Gondola Mobile Game Monetization Platform Launches at Game Developers Conference
Wednesday, March 19, 2014
White Shoe Media is Launching its new Gondola mobile game monetization platform at GDC this week. The company believes that it will succeed in the crowded analytics field because it promises to simply the use of analytics.
According to Niklas Herriger, Founder & CEO, “Only actionable analytics are useful analytics. Everything else is noise. Only a tool that’s easy to use will actually be used. Complicated stuff will be abandoned. Only balanced games are great games. The others are ok at best.”
You can check out a short video on how the company accomplishes its goal.
Also, the company takes a fresh view in pointing out its narrative in a “Tell the Boss” parody which outlines the rationale in using its service.
Boss: Why the hell do we need another analytics tool?
Because Gondola is different. It specializes in Game Economies. It only shows you the stuff that really matters. It enables you to take action right away. It’s easy to use and visually pleasing. No more 5x5 foot Excel sheets!
Boss: How many of our engineers do we need to implement it?
Actually only one, for about 30 min. For real!
Boss: How much is this Gondola thing?
The first 5,000 MAU (monthly active users) are free. Set-up support and all data usage during pre-release testing are free as well. Once your game is live, the costs just depend on your MAU. No subscription - cancel whenever you want. Expert reports cost extra, but boy are they worth it.
Boss: Who can use Gondola and who benefits?
The great thing is that anybody in a game company can use Gondola. It’s that easy. Producers, project managers, game designers and analytics people love it for making their lives better. C-level executives love it for making the former group make them more money.
Boss: What's new about Gondola?
Gondola specifically targets Game Economies. It analyzes the relationship between pricing, gameplay, and revenue, and subsequently allows the user to modify his/her game in real time.
Boss: What’s a Game Economy?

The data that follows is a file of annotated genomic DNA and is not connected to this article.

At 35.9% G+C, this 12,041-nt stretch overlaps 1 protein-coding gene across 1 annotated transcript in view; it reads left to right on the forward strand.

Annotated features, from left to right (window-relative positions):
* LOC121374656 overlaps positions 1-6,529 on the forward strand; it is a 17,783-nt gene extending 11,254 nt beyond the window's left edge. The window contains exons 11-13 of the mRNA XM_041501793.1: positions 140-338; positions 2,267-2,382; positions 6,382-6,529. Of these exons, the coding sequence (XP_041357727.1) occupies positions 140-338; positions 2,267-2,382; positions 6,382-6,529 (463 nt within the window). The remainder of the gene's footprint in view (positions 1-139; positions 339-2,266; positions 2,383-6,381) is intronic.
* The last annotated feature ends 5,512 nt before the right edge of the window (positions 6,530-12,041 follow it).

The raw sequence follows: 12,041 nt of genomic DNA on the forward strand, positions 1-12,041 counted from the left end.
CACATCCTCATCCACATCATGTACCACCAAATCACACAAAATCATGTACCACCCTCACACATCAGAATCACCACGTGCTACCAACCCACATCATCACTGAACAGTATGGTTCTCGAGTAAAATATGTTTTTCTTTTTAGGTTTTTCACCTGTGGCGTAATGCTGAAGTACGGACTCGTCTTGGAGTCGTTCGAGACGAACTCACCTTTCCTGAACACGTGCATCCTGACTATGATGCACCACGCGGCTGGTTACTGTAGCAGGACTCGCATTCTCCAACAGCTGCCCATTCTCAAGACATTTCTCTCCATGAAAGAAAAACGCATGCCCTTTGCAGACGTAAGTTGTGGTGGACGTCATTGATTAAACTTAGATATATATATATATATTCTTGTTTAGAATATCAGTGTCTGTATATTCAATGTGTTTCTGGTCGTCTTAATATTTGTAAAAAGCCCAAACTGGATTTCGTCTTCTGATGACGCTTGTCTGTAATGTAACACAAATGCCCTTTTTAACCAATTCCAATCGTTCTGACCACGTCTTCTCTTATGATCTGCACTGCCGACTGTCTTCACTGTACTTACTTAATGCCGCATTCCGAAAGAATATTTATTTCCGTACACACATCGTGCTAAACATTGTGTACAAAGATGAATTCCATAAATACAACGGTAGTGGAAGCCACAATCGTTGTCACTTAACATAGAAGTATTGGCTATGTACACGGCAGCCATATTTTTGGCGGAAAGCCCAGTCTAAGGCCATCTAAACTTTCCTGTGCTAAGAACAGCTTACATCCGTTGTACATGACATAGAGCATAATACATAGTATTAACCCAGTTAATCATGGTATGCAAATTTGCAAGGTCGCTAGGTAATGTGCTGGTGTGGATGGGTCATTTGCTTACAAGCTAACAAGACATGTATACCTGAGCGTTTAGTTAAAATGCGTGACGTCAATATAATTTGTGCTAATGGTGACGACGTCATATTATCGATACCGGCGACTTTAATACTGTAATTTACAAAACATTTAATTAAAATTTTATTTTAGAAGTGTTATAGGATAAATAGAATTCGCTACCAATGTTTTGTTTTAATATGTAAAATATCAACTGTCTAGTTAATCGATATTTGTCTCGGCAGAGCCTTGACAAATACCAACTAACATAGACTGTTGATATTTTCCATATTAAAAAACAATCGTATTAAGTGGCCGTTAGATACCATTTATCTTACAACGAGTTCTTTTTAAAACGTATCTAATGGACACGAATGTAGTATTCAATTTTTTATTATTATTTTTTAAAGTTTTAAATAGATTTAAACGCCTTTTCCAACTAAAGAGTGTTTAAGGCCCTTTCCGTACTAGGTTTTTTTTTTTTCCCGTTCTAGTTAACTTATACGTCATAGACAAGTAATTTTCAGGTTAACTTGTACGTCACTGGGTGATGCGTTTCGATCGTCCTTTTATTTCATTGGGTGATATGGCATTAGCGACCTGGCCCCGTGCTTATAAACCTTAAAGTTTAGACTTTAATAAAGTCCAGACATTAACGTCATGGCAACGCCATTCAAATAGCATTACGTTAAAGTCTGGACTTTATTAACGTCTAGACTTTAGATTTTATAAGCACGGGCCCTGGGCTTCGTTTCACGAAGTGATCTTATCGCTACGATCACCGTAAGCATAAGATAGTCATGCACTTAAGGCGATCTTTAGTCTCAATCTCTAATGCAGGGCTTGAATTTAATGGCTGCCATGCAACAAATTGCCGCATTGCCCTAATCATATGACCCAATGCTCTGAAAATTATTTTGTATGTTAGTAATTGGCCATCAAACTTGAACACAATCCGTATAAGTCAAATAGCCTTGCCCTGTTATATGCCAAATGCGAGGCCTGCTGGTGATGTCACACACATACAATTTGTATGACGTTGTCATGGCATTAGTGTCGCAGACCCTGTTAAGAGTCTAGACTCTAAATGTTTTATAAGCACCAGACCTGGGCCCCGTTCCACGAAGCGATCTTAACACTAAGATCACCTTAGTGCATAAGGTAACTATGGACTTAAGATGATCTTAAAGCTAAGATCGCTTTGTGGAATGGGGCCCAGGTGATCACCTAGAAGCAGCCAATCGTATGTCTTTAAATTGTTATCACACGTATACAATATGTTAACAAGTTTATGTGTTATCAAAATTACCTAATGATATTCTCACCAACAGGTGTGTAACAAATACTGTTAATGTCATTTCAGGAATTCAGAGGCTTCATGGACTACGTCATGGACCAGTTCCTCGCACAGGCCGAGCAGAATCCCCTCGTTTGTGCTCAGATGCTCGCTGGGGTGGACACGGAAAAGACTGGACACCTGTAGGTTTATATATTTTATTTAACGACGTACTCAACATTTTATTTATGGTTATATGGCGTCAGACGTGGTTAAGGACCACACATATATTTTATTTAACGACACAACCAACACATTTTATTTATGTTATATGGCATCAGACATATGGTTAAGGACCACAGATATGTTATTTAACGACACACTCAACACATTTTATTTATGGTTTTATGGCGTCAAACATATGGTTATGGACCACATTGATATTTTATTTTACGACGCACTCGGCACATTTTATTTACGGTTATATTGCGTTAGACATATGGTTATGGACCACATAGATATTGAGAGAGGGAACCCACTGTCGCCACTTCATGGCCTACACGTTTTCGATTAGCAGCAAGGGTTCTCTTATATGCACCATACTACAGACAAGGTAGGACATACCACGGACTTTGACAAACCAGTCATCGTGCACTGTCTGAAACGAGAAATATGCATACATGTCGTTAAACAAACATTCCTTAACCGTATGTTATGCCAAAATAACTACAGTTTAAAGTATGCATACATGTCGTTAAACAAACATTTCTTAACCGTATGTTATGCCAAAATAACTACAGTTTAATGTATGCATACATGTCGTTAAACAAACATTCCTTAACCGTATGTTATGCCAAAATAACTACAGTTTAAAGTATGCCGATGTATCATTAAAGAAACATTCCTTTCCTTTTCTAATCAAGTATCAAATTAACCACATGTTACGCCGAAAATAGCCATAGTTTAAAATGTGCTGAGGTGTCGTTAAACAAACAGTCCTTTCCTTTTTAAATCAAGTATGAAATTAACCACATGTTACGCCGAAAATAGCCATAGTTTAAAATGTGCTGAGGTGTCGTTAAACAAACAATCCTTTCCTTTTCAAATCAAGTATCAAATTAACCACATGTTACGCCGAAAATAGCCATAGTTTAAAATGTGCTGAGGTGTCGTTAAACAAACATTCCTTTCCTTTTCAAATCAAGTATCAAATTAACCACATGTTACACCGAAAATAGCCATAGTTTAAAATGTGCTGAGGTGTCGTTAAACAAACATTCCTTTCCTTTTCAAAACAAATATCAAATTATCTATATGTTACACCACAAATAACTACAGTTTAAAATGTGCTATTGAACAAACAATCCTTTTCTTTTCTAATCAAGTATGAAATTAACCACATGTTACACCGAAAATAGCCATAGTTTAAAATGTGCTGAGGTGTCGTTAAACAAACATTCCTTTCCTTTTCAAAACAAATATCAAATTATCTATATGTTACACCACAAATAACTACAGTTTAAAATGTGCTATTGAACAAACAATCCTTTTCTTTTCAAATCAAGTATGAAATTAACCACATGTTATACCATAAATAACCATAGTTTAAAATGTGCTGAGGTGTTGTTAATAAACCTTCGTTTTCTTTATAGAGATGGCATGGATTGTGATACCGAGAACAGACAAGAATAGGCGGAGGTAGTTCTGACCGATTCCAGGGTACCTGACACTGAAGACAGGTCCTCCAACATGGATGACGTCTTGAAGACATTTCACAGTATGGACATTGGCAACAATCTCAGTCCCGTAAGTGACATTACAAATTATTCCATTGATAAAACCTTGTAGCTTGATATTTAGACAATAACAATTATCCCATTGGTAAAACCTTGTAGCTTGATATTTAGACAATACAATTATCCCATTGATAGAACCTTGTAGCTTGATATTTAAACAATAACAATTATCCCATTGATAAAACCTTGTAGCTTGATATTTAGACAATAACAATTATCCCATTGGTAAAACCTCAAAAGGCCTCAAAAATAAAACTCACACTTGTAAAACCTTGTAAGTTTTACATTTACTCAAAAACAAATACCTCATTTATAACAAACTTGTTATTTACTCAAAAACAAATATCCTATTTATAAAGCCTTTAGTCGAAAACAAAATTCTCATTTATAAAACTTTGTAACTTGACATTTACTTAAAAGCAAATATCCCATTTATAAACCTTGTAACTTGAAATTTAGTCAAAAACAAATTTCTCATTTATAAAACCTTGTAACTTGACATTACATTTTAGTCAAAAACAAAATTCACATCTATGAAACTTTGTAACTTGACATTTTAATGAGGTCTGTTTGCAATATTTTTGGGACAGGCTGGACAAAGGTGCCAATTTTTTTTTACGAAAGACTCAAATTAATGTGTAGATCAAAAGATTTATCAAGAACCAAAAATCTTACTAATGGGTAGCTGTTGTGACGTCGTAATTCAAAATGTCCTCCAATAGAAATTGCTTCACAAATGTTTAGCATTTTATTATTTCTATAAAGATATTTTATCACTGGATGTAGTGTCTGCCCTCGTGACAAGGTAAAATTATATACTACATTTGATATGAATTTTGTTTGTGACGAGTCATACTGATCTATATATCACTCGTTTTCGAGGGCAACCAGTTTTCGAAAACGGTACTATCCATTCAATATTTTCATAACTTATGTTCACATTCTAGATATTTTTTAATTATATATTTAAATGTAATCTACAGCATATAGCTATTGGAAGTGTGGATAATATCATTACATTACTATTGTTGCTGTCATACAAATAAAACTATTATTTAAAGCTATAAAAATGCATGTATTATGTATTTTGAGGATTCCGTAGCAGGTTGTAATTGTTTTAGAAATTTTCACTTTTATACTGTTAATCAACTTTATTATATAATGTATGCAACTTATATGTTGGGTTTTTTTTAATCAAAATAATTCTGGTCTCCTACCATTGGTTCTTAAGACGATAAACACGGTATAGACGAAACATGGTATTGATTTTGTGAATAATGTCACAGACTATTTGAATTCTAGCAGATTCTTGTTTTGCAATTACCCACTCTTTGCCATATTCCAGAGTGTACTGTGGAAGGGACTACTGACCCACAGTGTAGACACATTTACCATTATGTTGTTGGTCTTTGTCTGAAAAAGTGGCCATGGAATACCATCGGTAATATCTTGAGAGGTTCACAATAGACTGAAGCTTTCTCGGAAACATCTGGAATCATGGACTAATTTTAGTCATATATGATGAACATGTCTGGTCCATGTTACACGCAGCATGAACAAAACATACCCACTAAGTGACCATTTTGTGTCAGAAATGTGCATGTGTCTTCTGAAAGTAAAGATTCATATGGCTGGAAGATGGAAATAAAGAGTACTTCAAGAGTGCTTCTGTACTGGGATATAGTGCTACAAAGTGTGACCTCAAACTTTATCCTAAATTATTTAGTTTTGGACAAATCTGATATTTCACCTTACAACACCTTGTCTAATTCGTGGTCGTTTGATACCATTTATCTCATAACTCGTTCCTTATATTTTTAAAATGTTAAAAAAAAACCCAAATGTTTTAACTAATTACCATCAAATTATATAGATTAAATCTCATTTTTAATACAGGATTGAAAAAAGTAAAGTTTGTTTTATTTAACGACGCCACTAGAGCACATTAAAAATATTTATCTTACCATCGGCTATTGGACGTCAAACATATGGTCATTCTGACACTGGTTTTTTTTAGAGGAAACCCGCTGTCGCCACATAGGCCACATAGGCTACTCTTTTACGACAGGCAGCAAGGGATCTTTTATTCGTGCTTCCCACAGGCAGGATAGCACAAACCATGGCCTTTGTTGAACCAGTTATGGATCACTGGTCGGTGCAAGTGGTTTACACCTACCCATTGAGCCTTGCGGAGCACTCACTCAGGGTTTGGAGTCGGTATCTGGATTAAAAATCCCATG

Have you ever played a game where your character first collects coins and then spends them on purchasing outfits, weapons, magic potions or boosters? That’s a Game Economy (or, more scientifically, a Virtual Economy). It’s what makes Freemium, F2P, Free 2 Play or whatever you want to call it tick.
If done right, it increases fun (yes, it does!) and revenue. Has been around for the fun part for at least three decades, but recently emerged into the biggest cash cow because of the invention of App Stores and IAPs (in-app purchases).
Boss: I don't do Freemium!
Fair enough. Do you have IAPs? Do you have virtual goods? Do you want to update your game content immediately without having to wait for App Store approval? If the answer to any of these questions is yes, Gondola will be a big help to you as well.
Boss: This is only interesting for games that have not been released yet!
Not true. The cheapest and fastest way to improve an existing Freemium game is to optimize the Game Economy. What seems like only balancing a bunch of numbers has a profound effect on player retention and revenue. No need to invest in new code, fancy graphics or catchy music. We work with what your have. Besides, if you are that skeptical, what better way to test Gondola than in a game that’s old news anyway?
Boss: Pfft, we don't need this! Our games are already perfect!
Good for you, but how can you be sure? How do you know how much virtual money your players earn? Did you test it yourself? What’s your benchmark reference? Are you sure you maxed out?
Boss: This all sounds like a bunch of “Hokus Pokus” to me!
Well, it actually works. We started this because we developed a strong need for a tool like Gondola when we made games ourselves. So we took a pot, threw in a lot of math, experience, passion and testing, stirred well, and out came the secret sauce.
Boss: How is this better than our in-house analytics system?
It’s not better, but most likely very complimentary. All of a sudden producers, project managers, and game designers can not only generate their own (tailored) analytics reports, but also take action (e.g. actually modify the game) without any engineering help. Faster iteration, happier producers, less-bothered engineers.
Boss: Can't we make this ourselves?
You can certainly try. Everybody thinks that an analytics tool can be made in an afternoon. But if you add some load-balancing, analytics, graphs, other visualizations, fault tolerance, and cross platform SDKs, you are looking at two engineers working for about a year. And then you still don’t have a front end, let alone conducted any tests or acquired expertise. Wouldn't you rather make games?
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